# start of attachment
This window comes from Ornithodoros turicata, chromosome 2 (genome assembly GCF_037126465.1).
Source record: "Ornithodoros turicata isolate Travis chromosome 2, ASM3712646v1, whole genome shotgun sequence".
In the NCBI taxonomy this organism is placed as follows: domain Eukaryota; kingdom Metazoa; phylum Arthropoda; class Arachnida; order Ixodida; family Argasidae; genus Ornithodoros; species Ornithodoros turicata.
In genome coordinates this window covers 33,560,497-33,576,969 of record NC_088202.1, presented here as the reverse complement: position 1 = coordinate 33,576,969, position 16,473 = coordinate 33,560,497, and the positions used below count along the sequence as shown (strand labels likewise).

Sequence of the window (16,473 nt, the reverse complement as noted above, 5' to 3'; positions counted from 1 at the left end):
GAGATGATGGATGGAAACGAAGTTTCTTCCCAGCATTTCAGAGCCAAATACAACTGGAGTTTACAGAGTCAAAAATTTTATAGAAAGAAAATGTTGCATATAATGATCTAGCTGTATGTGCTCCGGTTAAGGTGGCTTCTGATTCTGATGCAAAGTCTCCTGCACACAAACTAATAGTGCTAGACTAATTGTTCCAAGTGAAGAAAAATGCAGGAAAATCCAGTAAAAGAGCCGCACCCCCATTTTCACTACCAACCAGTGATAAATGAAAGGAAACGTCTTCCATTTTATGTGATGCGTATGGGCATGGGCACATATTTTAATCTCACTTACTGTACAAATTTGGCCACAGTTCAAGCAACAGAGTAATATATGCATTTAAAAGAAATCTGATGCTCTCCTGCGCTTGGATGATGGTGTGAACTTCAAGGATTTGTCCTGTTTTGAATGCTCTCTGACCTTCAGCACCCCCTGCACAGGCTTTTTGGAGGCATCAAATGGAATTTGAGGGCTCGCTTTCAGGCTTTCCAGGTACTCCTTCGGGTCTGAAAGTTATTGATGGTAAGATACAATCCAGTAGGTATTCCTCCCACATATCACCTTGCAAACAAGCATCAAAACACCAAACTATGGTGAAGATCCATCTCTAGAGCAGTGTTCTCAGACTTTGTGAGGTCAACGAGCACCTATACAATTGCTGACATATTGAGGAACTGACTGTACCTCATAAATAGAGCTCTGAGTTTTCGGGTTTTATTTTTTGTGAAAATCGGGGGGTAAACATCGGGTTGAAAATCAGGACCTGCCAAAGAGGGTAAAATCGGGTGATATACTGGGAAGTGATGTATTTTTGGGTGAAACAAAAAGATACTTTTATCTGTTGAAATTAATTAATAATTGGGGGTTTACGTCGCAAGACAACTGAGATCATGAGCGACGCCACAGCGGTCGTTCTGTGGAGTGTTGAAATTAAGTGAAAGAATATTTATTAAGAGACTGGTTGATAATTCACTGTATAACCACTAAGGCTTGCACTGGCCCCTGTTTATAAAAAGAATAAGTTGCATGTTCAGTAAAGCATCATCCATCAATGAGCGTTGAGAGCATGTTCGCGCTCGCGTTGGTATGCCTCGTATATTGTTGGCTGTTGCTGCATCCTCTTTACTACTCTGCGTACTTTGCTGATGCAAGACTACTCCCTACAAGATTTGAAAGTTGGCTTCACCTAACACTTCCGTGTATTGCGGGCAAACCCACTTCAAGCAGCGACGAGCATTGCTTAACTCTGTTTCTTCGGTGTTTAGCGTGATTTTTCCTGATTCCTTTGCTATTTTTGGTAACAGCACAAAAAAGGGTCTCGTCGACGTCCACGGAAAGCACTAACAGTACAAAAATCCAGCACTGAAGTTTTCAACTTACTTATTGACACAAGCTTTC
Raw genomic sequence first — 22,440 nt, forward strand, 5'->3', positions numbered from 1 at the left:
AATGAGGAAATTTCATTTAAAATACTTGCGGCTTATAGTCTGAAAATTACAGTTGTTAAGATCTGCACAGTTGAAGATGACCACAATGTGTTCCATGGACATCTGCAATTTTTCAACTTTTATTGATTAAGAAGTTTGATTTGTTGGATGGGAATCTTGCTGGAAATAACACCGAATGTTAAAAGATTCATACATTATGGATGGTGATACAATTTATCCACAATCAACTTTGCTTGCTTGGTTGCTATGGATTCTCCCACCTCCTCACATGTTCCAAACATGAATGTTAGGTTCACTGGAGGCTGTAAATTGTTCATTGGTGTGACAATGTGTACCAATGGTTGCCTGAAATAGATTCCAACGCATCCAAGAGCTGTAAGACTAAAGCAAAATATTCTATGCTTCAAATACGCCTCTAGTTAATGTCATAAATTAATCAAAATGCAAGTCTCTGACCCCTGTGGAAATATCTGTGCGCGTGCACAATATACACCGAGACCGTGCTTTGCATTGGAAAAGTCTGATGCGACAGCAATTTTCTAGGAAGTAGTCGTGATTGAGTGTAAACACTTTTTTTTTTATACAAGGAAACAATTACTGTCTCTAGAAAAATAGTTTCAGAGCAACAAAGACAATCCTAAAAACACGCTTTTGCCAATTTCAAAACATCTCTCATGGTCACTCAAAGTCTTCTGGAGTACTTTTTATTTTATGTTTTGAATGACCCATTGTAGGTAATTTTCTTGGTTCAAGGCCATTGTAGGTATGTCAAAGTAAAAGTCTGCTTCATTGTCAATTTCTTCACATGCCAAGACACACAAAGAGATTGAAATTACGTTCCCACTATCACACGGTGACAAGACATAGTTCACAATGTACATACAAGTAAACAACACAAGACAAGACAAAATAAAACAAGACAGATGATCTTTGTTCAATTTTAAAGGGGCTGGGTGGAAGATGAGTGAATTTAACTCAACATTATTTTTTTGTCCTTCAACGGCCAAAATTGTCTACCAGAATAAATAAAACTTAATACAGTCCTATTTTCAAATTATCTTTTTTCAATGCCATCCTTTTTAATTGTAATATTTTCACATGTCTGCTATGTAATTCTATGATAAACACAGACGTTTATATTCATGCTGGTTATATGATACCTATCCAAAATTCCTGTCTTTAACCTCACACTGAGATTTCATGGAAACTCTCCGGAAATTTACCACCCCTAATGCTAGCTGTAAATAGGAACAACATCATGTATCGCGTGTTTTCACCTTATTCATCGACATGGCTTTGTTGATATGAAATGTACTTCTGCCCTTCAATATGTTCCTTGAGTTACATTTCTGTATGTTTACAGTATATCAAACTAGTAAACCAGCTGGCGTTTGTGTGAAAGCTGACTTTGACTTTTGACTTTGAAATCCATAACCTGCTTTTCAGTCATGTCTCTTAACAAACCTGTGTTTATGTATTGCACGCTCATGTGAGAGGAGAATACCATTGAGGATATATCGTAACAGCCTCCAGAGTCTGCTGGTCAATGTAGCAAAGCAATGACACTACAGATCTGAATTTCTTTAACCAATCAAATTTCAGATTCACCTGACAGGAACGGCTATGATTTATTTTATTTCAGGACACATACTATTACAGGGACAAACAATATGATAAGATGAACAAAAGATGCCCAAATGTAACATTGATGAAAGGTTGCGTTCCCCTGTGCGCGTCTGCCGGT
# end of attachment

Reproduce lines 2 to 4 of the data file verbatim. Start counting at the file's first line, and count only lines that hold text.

Source record: "Ornithodoros turicata isolate Travis chromosome 2, ASM3712646v1, whole genome shotgun sequence".
In the NCBI taxonomy this organism is placed as follows: domain Eukaryota; kingdom Metazoa; phylum Arthropoda; class Arachnida; order Ixodida; family Argasidae; genus Ornithodoros; species Ornithodoros turicata.
In genome coordinates this window covers 33,560,497-33,576,969 of record NC_088202.1, presented here as the reverse complement: position 1 = coordinate 33,576,969, position 16,473 = coordinate 33,560,497, and the positions used below count along the sequence as shown (strand labels likewise).